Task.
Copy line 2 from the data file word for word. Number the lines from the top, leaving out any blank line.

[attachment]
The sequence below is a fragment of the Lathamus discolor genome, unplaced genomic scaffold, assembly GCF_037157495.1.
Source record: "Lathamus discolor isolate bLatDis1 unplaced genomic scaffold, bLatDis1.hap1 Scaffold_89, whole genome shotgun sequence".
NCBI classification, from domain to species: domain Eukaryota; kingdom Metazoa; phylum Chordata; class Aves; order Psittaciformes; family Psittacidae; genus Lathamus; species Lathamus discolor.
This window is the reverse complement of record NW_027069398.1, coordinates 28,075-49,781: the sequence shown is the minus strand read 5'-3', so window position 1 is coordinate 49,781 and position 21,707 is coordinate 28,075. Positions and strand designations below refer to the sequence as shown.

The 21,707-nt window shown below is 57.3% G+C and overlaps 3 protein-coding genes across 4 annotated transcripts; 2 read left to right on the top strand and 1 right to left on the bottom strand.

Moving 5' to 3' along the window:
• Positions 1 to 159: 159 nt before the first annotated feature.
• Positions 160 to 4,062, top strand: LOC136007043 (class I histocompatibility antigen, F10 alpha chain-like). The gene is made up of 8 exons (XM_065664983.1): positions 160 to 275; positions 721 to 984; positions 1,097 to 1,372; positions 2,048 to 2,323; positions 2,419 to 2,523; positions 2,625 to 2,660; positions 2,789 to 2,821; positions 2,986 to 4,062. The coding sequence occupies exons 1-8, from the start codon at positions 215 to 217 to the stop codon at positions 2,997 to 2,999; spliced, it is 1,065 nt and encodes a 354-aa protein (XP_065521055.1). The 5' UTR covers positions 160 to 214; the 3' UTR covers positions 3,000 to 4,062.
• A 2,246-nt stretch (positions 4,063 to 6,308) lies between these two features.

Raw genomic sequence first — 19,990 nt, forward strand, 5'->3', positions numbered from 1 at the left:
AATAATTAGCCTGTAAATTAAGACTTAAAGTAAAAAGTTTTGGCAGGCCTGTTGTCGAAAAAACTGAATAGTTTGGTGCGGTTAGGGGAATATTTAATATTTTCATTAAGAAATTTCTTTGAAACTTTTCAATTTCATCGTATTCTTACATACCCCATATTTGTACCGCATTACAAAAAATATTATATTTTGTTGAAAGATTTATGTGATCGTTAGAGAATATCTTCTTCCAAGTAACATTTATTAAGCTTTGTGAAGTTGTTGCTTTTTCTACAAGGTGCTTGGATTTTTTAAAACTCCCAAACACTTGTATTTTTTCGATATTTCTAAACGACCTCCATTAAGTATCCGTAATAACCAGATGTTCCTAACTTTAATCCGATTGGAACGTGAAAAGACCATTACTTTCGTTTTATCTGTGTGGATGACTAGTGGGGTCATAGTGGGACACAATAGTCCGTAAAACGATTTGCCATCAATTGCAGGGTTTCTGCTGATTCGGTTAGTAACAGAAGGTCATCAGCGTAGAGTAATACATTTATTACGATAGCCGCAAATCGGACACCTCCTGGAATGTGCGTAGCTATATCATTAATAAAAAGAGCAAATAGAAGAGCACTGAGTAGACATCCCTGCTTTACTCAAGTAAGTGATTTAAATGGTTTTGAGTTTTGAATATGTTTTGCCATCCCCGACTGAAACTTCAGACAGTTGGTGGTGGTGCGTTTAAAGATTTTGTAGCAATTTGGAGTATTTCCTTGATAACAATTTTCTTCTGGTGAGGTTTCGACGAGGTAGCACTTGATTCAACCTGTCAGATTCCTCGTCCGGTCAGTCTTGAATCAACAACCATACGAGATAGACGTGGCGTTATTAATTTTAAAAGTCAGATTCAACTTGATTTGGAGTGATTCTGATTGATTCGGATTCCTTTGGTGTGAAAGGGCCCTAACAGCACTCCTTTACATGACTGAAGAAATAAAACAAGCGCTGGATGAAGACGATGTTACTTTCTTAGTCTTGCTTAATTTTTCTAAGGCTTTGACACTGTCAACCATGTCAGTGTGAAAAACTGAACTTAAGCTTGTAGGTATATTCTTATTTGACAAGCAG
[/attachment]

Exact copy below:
Source record: "Lathamus discolor isolate bLatDis1 unplaced genomic scaffold, bLatDis1.hap1 Scaffold_89, whole genome shotgun sequence".